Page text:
Known across the world for an array of names, including booty, derriere, backside, rump, fanny, keister, caboose, tush, your butt is the one body part that you’d do well to build, tighten, and tone.
It comprises one of the largest and strongest group of muscles in your body – the gluteals and the hamstrings. Your gluteus maximus, gluteus medius, and gluteus minimus along with your biceps femoris, semitendinosus and semimembranosus work together to extend, rotate and abduct your hip region.
Why Do You Need To Train Your Glutes?
A shapely backside isn’t just good to look at. As you walk, run, or climb, a toned butt can help you stabilize your pelvic region. You’ll also be able to improve your posture, alleviate pain in your lower back, hips, and knees while enhancing your athletic performance. You’ll even be able to reduce bone density loss.
That is not all of it. As your muscles burn more calories at rest than fat, training your glutes and hamstrings can help you increase your lean muscles. As a result, it accelerates the process of fat loss and maintenance. Here’s why you should start training your glutes.
- Corrects poor posture issues.
- Reduces lower back pain.
- Prevents lower body injuries.
- Enhances athletic performance.
- Increases bone density.
- Promotes fat loss and fat loss maintenance.
How To Get Toned Glutes
1. The Squat Hold And Pulse
This is probably a more challenging exercise to perform as people with poor ankle mobility will find it hard to squat down properly.
- To begin with, stand with your feet apart as wide as your hips.
- Push your hips back so your weight goes down into your heels again.
- Squat down to a 90-degree angle just as you did before.
- Stand back up while pressing down through your heels, but don’t stand upright.
- Make tiny up and down movements repeatedly.
- For best results, 2 sets of 20 reps can be a great place to start.
2. The Glute Bridges With Leg Lifts
This position has the maximum glute muscle activation and is a very effective exercise.
- Lay on your back with your knees bent and your feet planted firmly on the floor.
- Press your hips up to the ceiling and squeeze your glutes, much like you would while doing a gymnastics bridge.
- Slowly lower your hips back to the floor and repeat this move as many times as you can.
- Now, take turns extending one leg at a time as you push up into bridge mode.
- Keep your extended leg as straight as possible for maximum toning.
3. The Single-Leg Hip Raise
This exercise will fire up those glute muscles and will develop them to a good extent.
- Lie down on the floor facing upwards with your left knee bent and your right leg kept straight.
- Raise your right leg until it’s in line with your left thigh.
- Now, push your hips upward while keeping your right leg elevated.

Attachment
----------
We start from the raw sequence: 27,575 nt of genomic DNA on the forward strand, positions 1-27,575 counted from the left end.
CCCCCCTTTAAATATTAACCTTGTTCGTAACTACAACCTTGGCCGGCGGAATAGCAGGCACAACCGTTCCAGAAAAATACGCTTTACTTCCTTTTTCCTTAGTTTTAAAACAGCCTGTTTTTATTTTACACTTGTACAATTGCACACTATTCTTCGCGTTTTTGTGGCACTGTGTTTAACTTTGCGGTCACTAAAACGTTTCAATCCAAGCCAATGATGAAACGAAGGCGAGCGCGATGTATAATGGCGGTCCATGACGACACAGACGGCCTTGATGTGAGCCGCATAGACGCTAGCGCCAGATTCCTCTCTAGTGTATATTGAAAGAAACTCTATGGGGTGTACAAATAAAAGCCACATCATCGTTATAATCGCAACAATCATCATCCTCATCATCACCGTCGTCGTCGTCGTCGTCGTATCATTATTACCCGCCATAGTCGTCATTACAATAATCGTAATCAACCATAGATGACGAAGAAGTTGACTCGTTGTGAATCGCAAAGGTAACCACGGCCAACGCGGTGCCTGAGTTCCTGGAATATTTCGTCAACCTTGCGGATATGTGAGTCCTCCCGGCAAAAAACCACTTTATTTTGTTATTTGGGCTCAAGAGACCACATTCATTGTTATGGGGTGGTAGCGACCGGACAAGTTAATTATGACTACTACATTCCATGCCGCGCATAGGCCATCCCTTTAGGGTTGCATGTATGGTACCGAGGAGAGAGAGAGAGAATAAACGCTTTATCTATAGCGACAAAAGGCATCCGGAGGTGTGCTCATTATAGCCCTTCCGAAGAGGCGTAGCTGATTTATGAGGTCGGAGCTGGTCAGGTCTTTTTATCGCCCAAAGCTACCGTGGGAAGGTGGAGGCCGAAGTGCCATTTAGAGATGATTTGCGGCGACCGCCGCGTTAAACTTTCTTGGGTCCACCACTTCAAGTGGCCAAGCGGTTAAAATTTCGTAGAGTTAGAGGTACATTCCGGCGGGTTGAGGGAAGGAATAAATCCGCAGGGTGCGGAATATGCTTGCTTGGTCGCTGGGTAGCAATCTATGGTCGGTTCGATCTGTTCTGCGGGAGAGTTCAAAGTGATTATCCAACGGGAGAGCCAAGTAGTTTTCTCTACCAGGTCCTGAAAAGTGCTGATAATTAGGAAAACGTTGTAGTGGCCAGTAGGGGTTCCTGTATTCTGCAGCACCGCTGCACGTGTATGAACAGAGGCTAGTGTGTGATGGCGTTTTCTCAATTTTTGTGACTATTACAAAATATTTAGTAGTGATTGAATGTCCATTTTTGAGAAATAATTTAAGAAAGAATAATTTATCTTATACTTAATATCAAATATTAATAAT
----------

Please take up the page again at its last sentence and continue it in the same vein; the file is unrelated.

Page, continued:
- Pause a little and then slowly lower your body and leg back to your starting position.
- Complete about 20-25 repetitions with your left leg, then switch over and do the same number with your right leg.
4. The Swiss-Ball Hip Raise And Leg Curl
This exercise is great for building endurance and power in the hips and glutes
- Lie down on the floor facing upwards and place your lower legs and heels on a Swiss ball.
- Now, push your hips up so that your body forms a straight line from your shoulders to your knees.
- Without pausing, pull your heels toward you and roll the ball as close as possible to your butt.
- Pause for 1 or 2 seconds, then reverse the motion, by rolling the ball back until your body is in a straight line.
- Lower your hips back to the floor.
- About 15-20 reps of this move should do the trick!
5. The Single-Leg Deadlift
The deadlift in and of itself is a great exercise for building the posterior chain (lower back, glutes, and hamstrings), take it one level up with a single-leg deadlift and your glutes will be on fire.
- Grab a pair of light dumbbells and stand on your left foot.
- If you think that dumbbells will make this too hard for you, just use your body weight instead.
- Lift your right foot behind you and bend your knee so your right leg is parallel to the floor.
- Now, bend forward at your hips, and slowly lower your body as far as you can, or until your right lower leg almost touches the floor.
- Pause a little and then push your body back to your starting position.
- If this move is getting a little too difficult to do, let your toes rest on the floor for balance instead of raising your leg completely.
- If you can do the exercise right, 20 reps with either foot can turn out to be a very productive workout.
|↑1||INSIGHTS, NEW. “Strengthening Your Hip Muscles.” journal of orthopaedic & sports physical therapy 43, no. 2 (2013): 65.|
|↑2||Pelvic Stabilization, Lateral Hip and Gluteal Strengthening Program. Athletic Medicine. Princeton University.|